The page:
15 Moms Describe The One Time They Wanted To Quit Parenting, Because #Solidarity

I feel like it's very easy for someone who has never been a parent, to judge anyone who admits they have thought or fantasized about running away from their children. Obviously actually running away is another story, but thinking about it? I feel like that's allowed when you're a parent. Everything you do in service of your children, home, and family, comes at a price to your own ambitions, pride, and even identity. When I asked moms about the one time they wanted to quit parenting, a lot of them found the exercise difficult, only because there were so many times they wanted to quit parenting.

None of them ever did and none of them ever would, but in the darkest throes of every child-rearing struggle, it's easy for all of us to remember the time before we had all this responsibility on our shoulders; a time when all this every second of every minute of every hour of every day, never-ending, emotionally exhausting responsibility wasn't a thing. That's what makes it so draining, right? It just never stops. Even when they're sleeping. First of all: come on. It's a rookie move to figure your kid is going to stay asleep in the first place. Even if they do sleep through the night, you know that eight hours (tops) is not going to be nearly enough time to completely recharge at the end of each day. Honestly, it's not our kids we want to quit, it's being a parent.

So, in the name of honesty and complete solidarity, here are some moments that made 15 moms want to throw in the towel.


"The first three weeks with my first son had me questioning myself and whether I had made a mistake becoming a mom. I thought I was prepared but adjusting to breastfeeding, a baby with reflux, and not sleeping really got to me. I probably had some baby blues on top of everything, too. I didn't feel a connection with the baby right away and I feared that I had made a mistake and that maybe I wasn't cut out to be a mom. But then there was a moment when it all hit me and I realized the little guy depended on me, and that's when I knew that all was right in the world and I was exactly where I was meant to be. Being a first time parent is hard and can make even the strongest moms feel like running for the hills."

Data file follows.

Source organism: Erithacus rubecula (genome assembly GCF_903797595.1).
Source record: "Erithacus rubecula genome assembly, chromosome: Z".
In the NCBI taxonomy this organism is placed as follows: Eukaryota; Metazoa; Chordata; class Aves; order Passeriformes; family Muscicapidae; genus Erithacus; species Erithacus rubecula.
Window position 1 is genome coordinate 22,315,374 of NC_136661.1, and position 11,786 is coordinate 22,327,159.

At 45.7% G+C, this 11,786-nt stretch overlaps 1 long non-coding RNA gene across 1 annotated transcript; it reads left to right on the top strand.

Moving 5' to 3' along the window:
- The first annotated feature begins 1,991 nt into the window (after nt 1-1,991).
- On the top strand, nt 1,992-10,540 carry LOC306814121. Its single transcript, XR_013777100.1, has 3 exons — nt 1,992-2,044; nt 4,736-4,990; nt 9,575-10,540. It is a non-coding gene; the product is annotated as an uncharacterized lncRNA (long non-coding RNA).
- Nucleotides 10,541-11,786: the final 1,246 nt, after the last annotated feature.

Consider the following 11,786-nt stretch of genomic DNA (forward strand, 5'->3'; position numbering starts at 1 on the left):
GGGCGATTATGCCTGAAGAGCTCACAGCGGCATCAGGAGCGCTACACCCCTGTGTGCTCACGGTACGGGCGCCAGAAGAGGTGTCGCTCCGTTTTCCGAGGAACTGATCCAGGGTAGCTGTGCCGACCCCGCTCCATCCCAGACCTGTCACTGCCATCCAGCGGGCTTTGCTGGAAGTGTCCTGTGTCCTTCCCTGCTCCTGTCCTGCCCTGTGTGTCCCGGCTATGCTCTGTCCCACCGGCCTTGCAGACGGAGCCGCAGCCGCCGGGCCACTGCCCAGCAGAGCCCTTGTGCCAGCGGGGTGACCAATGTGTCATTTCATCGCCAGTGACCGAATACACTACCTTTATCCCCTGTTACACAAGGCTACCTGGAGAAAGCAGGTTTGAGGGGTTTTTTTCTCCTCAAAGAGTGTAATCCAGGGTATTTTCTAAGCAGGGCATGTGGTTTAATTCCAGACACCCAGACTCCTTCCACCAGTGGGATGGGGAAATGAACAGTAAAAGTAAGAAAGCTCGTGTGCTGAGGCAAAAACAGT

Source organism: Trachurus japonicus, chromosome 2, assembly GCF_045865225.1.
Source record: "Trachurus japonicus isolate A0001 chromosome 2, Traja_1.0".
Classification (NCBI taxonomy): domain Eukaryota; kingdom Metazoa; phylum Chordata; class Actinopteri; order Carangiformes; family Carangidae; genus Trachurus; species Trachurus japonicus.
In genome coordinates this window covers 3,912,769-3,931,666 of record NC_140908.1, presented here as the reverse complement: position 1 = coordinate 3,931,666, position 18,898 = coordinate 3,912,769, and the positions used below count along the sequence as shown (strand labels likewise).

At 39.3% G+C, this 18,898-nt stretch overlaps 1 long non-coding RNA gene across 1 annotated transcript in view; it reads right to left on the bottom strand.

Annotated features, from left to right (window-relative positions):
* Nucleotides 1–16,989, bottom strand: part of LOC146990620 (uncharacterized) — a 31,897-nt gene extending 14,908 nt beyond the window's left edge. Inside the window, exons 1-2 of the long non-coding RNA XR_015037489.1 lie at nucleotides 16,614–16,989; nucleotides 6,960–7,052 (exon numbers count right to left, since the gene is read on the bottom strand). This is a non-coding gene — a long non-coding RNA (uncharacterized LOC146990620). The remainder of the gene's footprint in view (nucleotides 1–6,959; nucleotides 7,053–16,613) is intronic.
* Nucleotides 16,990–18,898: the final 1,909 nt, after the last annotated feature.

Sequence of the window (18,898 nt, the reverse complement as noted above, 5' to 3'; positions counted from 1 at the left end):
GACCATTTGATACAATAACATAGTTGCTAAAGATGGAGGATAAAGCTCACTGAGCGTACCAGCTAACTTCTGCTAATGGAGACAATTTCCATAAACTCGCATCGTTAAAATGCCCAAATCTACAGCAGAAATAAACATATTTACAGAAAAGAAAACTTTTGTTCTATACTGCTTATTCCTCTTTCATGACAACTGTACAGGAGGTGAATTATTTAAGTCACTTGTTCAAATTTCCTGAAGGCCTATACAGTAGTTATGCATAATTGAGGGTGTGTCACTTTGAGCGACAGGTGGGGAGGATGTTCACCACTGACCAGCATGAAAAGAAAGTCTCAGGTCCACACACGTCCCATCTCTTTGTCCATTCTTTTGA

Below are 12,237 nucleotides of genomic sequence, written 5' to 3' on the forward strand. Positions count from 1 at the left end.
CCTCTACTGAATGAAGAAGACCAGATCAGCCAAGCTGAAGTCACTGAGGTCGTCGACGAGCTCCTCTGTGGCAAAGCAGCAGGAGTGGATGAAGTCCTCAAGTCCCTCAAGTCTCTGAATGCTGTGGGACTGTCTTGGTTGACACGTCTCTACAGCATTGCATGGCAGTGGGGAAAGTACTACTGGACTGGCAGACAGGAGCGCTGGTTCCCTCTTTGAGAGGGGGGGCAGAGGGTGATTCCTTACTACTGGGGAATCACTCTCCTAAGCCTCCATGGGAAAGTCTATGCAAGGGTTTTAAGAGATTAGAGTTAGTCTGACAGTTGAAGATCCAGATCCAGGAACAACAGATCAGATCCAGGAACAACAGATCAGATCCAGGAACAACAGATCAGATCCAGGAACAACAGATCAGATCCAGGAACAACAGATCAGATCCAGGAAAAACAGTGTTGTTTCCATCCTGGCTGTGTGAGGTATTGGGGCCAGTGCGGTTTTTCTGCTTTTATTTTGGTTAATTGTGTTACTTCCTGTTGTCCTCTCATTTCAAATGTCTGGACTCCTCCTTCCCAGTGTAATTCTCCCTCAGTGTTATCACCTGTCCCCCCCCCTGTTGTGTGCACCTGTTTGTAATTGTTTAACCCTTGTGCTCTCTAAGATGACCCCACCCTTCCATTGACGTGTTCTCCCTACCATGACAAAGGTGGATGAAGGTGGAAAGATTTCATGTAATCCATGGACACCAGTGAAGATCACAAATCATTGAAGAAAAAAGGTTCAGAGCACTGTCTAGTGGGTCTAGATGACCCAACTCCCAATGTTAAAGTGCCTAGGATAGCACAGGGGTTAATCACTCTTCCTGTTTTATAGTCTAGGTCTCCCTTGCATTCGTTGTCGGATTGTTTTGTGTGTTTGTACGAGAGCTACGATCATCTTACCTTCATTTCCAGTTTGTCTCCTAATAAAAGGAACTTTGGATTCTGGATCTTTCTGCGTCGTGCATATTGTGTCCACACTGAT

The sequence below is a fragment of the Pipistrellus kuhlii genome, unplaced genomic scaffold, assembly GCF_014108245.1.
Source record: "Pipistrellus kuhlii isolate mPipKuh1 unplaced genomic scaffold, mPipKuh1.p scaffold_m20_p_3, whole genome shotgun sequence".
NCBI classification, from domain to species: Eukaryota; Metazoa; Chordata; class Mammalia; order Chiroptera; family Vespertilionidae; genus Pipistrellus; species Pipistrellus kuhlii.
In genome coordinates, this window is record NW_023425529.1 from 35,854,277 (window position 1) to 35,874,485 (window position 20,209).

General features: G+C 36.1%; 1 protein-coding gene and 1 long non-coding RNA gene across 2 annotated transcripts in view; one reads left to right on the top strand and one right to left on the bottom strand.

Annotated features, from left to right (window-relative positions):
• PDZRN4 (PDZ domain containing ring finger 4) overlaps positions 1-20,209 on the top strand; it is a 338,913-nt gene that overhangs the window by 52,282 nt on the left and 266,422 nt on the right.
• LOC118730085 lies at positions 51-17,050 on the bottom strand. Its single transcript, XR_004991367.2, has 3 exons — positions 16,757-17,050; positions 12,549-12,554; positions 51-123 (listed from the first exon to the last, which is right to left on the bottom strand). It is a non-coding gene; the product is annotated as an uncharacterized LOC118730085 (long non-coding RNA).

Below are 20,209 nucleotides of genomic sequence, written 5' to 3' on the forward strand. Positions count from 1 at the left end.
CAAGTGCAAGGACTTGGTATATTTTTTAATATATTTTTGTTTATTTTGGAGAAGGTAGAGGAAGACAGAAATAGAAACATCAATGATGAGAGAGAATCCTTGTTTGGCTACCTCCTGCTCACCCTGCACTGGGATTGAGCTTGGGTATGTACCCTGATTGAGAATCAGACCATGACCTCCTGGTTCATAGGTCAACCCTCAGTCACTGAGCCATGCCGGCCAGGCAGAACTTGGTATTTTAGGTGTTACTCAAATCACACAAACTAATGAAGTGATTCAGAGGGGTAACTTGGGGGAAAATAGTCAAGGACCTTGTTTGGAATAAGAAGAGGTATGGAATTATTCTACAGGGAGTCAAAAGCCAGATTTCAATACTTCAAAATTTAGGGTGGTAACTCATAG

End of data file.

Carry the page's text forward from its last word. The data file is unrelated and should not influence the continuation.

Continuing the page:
"My son is 12 days old and I'm still in the panicky, 'Oh my god I have to keep this pace up forever?!' phase. People are assuring me it gets easier, but right now between the 2-3 hour feedings and trying to make sure I'm doing all the things (talk to the baby! sing to the baby! tummy time! hind milk!) it's utterly overwhelming. Right now my version of wanting to run away is hoping to take like four hours sometime this week and going to get a Starbucks and going to the post office."


A stomach bug with infant twins and a three year old made me want to give up!


"My sick 5-year-old [daughter] had me up all night. I walked out into the kitchen at 6 a.m. and stepped in dog pee. The kid then walked out and sneezed all over herself, and me! This was today, but I still love being her mom!"